“One Mississippi” – Loosely inspired by comic Tig Notaro’s life, and produced by Louis C.K. and Diablo Cody, among others, this extraordinarily dark half-hour begins with Tig returning home to pull the plug on her comatose mother, and – recovering from cancer herself – deciding to hang around for a while. Directed by Nicole Holofcener (“Enough Said”), the pilot makes “Louie” look like “Friends” on the melancholy scale, but it feels raw and honest, and Notaro exhibits some genuine acting chops.
“Edge” – Although “Edge” probably has more commercial potential than anything else in Amazon’s current quiver, too much of the writing misses the bull’s-eye. Like “Bosch,” another malnourished drama, this western moves a solid tough-guy actor known for supporting roles to the center, casting Max Martini as Josiah “Edge” Hedges, a Union officer hell-bent on revenge in post-Civil War Kansas. Based on a book series, and adapted by Fred Dekker and director Shane Black, the pilot is crazily violent, but also weighted down by clunky dialogue. Ryan Kwanten (“True Blood”) is part of the gang that gives Hedges ample reason to want them dead, with Yvonne Strahovski as the proverbial hooker with a heart of gold. There still might be a decent show here – and as a western fan, it would be nice if there were – but initially, “Edge” has a few too many duds in its chamber.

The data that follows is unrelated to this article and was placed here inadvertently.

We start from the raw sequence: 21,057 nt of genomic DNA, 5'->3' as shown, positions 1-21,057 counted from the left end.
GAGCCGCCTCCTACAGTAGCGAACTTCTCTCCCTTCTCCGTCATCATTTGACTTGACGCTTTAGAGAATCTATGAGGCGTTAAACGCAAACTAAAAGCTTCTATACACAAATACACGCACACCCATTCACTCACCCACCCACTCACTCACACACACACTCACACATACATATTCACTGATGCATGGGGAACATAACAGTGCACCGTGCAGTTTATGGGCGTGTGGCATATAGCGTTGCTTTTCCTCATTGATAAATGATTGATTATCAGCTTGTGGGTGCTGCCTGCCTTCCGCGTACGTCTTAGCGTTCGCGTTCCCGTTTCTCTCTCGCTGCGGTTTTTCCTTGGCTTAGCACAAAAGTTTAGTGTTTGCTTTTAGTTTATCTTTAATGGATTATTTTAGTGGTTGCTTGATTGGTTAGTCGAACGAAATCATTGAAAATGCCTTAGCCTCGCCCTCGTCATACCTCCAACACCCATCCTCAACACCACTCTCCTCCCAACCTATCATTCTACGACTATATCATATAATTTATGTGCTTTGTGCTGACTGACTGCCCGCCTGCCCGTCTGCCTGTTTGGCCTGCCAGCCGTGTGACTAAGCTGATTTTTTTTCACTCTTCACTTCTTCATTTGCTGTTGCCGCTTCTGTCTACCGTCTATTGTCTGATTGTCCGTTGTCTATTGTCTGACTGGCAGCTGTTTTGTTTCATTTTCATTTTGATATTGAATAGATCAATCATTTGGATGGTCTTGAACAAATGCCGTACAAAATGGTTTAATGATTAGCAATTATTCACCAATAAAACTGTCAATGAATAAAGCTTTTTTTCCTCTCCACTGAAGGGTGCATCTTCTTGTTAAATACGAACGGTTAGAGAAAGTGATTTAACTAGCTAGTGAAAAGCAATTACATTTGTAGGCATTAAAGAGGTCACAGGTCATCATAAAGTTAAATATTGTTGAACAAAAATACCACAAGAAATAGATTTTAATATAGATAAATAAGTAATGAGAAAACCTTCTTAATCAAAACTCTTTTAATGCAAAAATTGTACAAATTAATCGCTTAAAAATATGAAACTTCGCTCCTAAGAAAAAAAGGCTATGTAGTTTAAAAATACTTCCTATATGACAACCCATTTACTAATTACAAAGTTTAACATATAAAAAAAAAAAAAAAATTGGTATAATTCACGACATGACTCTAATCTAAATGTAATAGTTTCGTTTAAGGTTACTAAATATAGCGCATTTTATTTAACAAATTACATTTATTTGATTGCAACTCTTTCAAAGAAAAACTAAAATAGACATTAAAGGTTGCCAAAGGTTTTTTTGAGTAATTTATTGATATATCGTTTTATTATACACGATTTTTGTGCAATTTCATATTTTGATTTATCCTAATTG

“Patriot” – Seeking to approximate the tone of “Fargo,” “Patriot” focuses on a “non-official cover” (or NOC) government operative, tasked with trying to help thwart Iran’s nuclear ambitions. Yet the circuitous route toward that objective involves taking a job at a Milwaukee piping firm that does business in the Middle East, forcing agent John Tavner (Michael Dorman) into a series of increasingly absurd predicaments, and leaving his confused new boss (Kurtwood Smith) wondering what’s wrong with his flighty employee. Written and directed by Steven Conrad (“The Secret Life of Walter Mitty”), the show occupies the same niche that HBO’s “The Brink” did, and – despite some clever moments – mostly just reinforces how difficult it is to consistently hit that target.
“Highston” – “Highston” boasts the most intriguing auspices of any of these series, and nevertheless represents the least interesting show. Written by Bob Nelson (“Nebraska”), directed by Jonathan Dayton and Valerie Faris (“Little Miss Sunshine”) and counting Sacha Baron Cohen among its producers, the half-hour focuses on the 19-year-old title character (Lewis Pullman), whose imaginary friends are all celebrities. Yet while that’s confusing to his parents (Mary Lynn Rajskub and Chris Parnell), who debate whether to commit him, the whole exercise feels like a rather weak excuse to load up on celebrity cameos, with Shaquille O’Neal and Flea appearing in the pilot. But honestly, what’s the point? “Highston” just feels like FX’s “Wilfred” for people who don’t like anthropomorphic dogs.